Originally posted on Patreon in May 2018 and part of the Great Patreon Crossposting to WordPress.
This story comes after “Securing One’s Own Legacy” and is a tale of Zenobia. Warning: it covers grief and loss.
Zenobia looked good in black. And she was in no position to appreciate it.
She was actually mourning the man, although she doubted anyone in her family would believe that.
Lewis had been a sweet man, a patient man, and willing to do just about anything to keep his family off of his back, which had included a sweet but entirely sham marriage to Zenobia – a marriage he had, in the weeks before his death, explained to their pastor exactly how sham it was.
Zenobia had been able to see three things about Lewis from the moment he showed up in her card readings.
The first was that he had not long to live, and knew it. The second was that he would father no children. And the third was that he lived under heavy secrets and heavy pressures.
Her discussion with him had been quiet and very polite – at least by her standards.
“I know that you’re dying,” she’d told him, as they walked together under a parasol in all indications of a courting, “and I know your parents won’t leave you alone. I have similar problems. Would you consider an arrangement?”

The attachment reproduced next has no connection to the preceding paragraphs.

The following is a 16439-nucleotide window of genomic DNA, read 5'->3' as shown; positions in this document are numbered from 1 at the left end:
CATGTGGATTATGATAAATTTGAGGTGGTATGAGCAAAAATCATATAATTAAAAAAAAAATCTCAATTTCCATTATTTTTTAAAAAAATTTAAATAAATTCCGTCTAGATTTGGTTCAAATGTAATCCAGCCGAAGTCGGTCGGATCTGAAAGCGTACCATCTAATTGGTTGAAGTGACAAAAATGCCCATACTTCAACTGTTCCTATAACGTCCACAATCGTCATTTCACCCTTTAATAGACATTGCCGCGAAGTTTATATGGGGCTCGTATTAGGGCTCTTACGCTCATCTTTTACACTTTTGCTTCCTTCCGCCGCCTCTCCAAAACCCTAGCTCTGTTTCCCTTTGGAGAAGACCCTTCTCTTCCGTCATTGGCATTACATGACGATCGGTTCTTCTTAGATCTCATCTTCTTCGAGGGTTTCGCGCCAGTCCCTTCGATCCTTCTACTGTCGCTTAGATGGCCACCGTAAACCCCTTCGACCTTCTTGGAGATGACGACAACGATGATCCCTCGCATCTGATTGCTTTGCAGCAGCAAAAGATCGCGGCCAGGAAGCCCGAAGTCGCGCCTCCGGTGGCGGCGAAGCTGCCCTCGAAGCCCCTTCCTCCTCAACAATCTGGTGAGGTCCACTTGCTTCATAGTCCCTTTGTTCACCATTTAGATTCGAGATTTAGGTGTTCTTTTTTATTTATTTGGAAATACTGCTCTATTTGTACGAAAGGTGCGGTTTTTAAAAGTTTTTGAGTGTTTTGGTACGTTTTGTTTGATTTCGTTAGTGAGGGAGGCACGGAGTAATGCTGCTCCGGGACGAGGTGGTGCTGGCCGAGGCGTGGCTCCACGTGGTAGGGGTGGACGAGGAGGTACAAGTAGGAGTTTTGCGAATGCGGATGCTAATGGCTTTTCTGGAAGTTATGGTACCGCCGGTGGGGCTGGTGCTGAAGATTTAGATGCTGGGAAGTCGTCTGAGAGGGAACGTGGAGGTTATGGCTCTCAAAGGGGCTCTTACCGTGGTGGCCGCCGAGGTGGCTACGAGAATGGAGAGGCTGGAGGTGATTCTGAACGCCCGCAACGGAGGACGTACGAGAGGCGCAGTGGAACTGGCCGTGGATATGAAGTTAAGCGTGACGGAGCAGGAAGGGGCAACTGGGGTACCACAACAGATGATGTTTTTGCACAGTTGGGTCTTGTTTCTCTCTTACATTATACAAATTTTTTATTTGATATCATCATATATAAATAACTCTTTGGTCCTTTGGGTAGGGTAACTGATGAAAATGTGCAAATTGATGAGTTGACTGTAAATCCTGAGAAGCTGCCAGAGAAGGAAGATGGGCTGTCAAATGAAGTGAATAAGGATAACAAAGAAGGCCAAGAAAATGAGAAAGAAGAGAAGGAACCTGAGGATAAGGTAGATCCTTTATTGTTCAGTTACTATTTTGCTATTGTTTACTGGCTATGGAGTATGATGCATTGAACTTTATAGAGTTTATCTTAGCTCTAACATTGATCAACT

Once he had stopped gaping at her, once they had gotten by “How… oh, of course. You’re part of that family, aren’t you?” they had moved on to more practical matters, some of that being how long they would need to pursue a courtship to convince everyone that they were genuine.
After that, they’d had four sweet years, while Zenobia used everything in her power to prolong his life and make him comfortable.
In the last days, she’d been reduced only to minimizing pain, and she had cried bitterly when no-one could see her. He was her Lewis, damnit. He was not supposed to hurt like that!
The priest would declare the marriage to have been annulled if Zenobia asked. But for the moment, she stood by his coffin.
It had been the perfect plan. And she did look good in black. She had not, however, banked on him being quite so much the perfect husband.
Her veil was heavy; she cried without shame and let the teardrops send him to heaven with her love.